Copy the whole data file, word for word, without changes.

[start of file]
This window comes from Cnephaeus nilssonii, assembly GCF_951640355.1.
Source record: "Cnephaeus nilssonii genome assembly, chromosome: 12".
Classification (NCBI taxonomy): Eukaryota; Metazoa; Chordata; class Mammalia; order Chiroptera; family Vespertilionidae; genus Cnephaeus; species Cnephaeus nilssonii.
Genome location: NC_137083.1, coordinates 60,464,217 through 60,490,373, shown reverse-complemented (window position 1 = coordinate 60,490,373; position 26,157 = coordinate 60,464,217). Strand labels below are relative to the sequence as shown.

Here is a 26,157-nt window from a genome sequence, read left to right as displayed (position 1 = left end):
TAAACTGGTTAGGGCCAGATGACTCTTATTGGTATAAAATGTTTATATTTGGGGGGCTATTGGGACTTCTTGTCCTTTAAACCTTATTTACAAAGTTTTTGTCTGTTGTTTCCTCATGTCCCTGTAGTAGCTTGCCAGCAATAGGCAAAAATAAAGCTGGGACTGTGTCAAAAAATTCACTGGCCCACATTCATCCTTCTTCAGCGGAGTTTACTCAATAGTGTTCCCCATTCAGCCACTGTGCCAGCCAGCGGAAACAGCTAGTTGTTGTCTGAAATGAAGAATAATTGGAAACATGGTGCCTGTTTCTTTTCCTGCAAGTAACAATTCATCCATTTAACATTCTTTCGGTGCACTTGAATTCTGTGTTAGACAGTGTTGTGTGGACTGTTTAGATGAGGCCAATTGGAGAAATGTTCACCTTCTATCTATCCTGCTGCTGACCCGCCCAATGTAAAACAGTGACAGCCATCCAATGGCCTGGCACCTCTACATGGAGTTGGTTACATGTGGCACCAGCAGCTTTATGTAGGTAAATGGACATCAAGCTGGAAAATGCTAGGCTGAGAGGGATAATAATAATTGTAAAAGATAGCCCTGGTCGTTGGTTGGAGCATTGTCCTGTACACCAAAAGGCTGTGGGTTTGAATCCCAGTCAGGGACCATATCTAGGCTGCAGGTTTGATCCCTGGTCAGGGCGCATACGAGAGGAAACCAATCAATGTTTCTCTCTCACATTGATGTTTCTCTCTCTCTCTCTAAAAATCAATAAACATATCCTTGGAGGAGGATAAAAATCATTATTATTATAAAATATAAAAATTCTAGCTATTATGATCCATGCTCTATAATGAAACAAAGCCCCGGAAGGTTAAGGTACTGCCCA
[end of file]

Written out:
This window comes from Cnephaeus nilssonii, assembly GCF_951640355.1.
Source record: "Cnephaeus nilssonii genome assembly, chromosome: 12".
Classification (NCBI taxonomy): Eukaryota; Metazoa; Chordata; class Mammalia; order Chiroptera; family Vespertilionidae; genus Cnephaeus; species Cnephaeus nilssonii.
Genome location: NC_137083.1, coordinates 60,464,217 through 60,490,373, shown reverse-complemented (window position 1 = coordinate 60,490,373; position 26,157 = coordinate 60,464,217). Strand labels below are relative to the sequence as shown.

Here is a 26,157-nt window from a genome sequence, read left to right as displayed (position 1 = left end):
TAAACTGGTTAGGGCCAGATGACTCTTATTGGTATAAAATGTTTATATTTGGGGGGCTATTGGGACTTCTTGTCCTTTAAACCTTATTTACAAAGTTTTTGTCTGTTGTTTCCTCATGTCCCTGTAGTAGCTTGCCAGCAATAGGCAAAAATAAAGCTGGGACTGTGTCAAAAAATTCACTGGCCCACATTCATCCTTCTTCAGCGGAGTTTACTCAATAGTGTTCCCCATTCAGCCACTGTGCCAGCCAGCGGAAACAGCTAGTTGTTGTCTGAAATGAAGAATAATTGGAAACATGGTGCCTGTTTCTTTTCCTGCAAGTAACAATTCATCCATTTAACATTCTTTCGGTGCACTTGAATTCTGTGTTAGACAGTGTTGTGTGGACTGTTTAGATGAGGCCAATTGGAGAAATGTTCACCTTCTATCTATCCTGCTGCTGACCCGCCCAATGTAAAACAGTGACAGCCATCCAATGGCCTGGCACCTCTACATGGAGTTGGTTACATGTGGCACCAGCAGCTTTATGTAGGTAAATGGACATCAAGCTGGAAAATGCTAGGCTGAGAGGGATAATAATAATTGTAAAAGATAGCCCTGGTCGTTGGTTGGAGCATTGTCCTGTACACCAAAAGGCTGTGGGTTTGAATCCCAGTCAGGGACCATATCTAGGCTGCAGGTTTGATCCCTGGTCAGGGCGCATACGAGAGGAAACCAATCAATGTTTCTCTCTCACATTGATGTTTCTCTCTCTCTCTCTAAAAATCAATAAACATATCCTTGGAGGAGGATAAAAATCATTATTATTATAAAATATAAAAATTCTAGCTATTATGATCCATGCTCTATAATGAAACAAAGCCCCGGAAGGTTAAGGTACTGCCCA